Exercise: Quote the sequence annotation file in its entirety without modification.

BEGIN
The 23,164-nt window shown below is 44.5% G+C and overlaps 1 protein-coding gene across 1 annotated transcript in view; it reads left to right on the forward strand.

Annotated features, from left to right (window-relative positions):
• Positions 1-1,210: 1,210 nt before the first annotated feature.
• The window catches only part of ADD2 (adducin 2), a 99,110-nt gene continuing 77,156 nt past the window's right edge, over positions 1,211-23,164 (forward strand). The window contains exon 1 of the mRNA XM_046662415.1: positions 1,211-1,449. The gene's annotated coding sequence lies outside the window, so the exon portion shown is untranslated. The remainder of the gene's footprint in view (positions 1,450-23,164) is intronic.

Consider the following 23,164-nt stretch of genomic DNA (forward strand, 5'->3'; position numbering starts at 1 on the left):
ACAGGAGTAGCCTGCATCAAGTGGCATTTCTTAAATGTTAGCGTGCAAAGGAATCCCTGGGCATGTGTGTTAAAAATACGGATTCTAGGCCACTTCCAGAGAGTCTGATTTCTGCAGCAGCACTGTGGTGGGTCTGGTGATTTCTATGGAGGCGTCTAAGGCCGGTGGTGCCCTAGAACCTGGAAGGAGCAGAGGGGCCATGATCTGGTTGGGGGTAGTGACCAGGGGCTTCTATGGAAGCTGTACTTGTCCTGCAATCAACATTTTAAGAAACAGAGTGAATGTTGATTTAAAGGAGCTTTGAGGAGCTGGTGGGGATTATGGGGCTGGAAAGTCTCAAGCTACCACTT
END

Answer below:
The 23,164-nt window shown below is 44.5% G+C and overlaps 1 protein-coding gene across 1 annotated transcript in view; it reads left to right on the forward strand.

Annotated features, from left to right (window-relative positions):
• Positions 1-1,210: 1,210 nt before the first annotated feature.
• The window catches only part of ADD2 (adducin 2), a 99,110-nt gene continuing 77,156 nt past the window's right edge, over positions 1,211-23,164 (forward strand). The window contains exon 1 of the mRNA XM_046662415.1: positions 1,211-1,449. The gene's annotated coding sequence lies outside the window, so the exon portion shown is untranslated. The remainder of the gene's footprint in view (positions 1,450-23,164) is intronic.

Consider the following 23,164-nt stretch of genomic DNA (forward strand, 5'->3'; position numbering starts at 1 on the left):
ACAGGAGTAGCCTGCATCAAGTGGCATTTCTTAAATGTTAGCGTGCAAAGGAATCCCTGGGCATGTGTGTTAAAAATACGGATTCTAGGCCACTTCCAGAGAGTCTGATTTCTGCAGCAGCACTGTGGTGGGTCTGGTGATTTCTATGGAGGCGTCTAAGGCCGGTGGTGCCCTAGAACCTGGAAGGAGCAGAGGGGCCATGATCTGGTTGGGGGTAGTGACCAGGGGCTTCTATGGAAGCTGTACTTGTCCTGCAATCAACATTTTAAGAAACAGAGTGAATGTTGATTTAAAGGAGCTTTGAGGAGCTGGTGGGGATTATGGGGCTGGAAAGTCTCAAGCTACCACTT